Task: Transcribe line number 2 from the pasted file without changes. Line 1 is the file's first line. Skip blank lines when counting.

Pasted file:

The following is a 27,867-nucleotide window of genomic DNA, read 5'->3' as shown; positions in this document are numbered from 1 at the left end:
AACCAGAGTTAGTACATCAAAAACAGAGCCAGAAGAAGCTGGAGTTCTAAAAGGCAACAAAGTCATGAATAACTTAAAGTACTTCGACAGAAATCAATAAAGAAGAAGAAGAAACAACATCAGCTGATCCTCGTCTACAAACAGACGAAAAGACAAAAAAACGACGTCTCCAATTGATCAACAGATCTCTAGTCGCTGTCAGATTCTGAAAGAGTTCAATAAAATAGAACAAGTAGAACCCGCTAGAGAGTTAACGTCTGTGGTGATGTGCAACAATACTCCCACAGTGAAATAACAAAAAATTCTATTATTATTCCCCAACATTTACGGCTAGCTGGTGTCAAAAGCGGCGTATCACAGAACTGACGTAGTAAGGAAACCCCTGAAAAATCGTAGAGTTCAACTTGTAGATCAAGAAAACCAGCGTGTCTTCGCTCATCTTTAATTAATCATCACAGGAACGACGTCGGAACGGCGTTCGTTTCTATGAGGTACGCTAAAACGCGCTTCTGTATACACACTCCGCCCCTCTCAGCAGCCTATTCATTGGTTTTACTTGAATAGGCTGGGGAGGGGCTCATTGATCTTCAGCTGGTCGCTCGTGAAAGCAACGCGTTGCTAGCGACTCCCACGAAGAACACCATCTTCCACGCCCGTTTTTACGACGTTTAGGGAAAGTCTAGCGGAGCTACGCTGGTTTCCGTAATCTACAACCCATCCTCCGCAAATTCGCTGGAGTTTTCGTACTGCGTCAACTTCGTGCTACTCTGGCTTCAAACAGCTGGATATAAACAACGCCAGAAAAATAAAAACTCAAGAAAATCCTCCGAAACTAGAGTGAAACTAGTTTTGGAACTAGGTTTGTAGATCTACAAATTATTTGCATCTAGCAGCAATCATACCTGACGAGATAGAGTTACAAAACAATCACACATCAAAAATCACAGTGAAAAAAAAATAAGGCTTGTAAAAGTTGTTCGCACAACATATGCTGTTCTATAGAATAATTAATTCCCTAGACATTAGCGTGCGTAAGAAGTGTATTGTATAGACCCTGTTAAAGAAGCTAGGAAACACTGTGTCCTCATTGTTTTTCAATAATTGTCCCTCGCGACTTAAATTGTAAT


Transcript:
AACCAGAGTTAGTACATCAAAAACAGAGCCAGAAGAAGCTGGAGTTCTAAAAGGCAACAAAGTCATGAATAACTTAAAGTACTTCGACAGAAATCAATAAAGAAGAAGAAGAAACAACATCAGCTGATCCTCGTCTACAAACAGACGAAAAGACAAAAAAACGACGTCTCCAATTGATCAACAGATCTCTAGTCGCTGTCAGATTCTGAAAGAGTTCAATAAAATAGAACAAGTAGAACCCGCTAGAGAGTTAACGTCTGTGGTGATGTGCAACAATACTCCCACAGTGAAATAACAAAAAATTCTATTATTATTCCCCAACATTTACGGCTAGCTGGTGTCAAAAGCGGCGTATCACAGAACTGACGTAGTAAGGAAACCCCTGAAAAATCGTAGAGTTCAACTTGTAGATCAAGAAAACCAGCGTGTCTTCGCTCATCTTTAATTAATCATCACAGGAACGACGTCGGAACGGCGTTCGTTTCTATGAGGTACGCTAAAACGCGCTTCTGTATACACACTCCGCCCCTCTCAGCAGCCTATTCATTGGTTTTACTTGAATAGGCTGGGGAGGGGCTCATTGATCTTCAGCTGGTCGCTCGTGAAAGCAACGCGTTGCTAGCGACTCCCACGAAGAACACCATCTTCCACGCCCGTTTTTACGACGTTTAGGGAAAGTCTAGCGGAGCTACGCTGGTTTCCGTAATCTACAACCCATCCTCCGCAAATTCGCTGGAGTTTTCGTACTGCGTCAACTTCGTGCTACTCTGGCTTCAAACAGCTGGATATAAACAACGCCAGAAAAATAAAAACTCAAGAAAATCCTCCGAAACTAGAGTGAAACTAGTTTTGGAACTAGGTTTGTAGATCTACAAATTATTTGCATCTAGCAGCAATCATACCTGACGAGATAGAGTTACAAAACAATCACACATCAAAAATCACAGTGAAAAAAAAATAAGGCTTGTAAAAGTTGTTCGCACAACATATGCTGTTCTATAGAATAATTAATTCCCTAGACATTAGCGTGCGTAAGAAGTGTATTGTATAGACCCTGTTAAAGAAGCTAGGAAACACTGTGTCCTCATTGTTTTTCAATAATTGTCCCTCGCGACTTAAATTGTAAT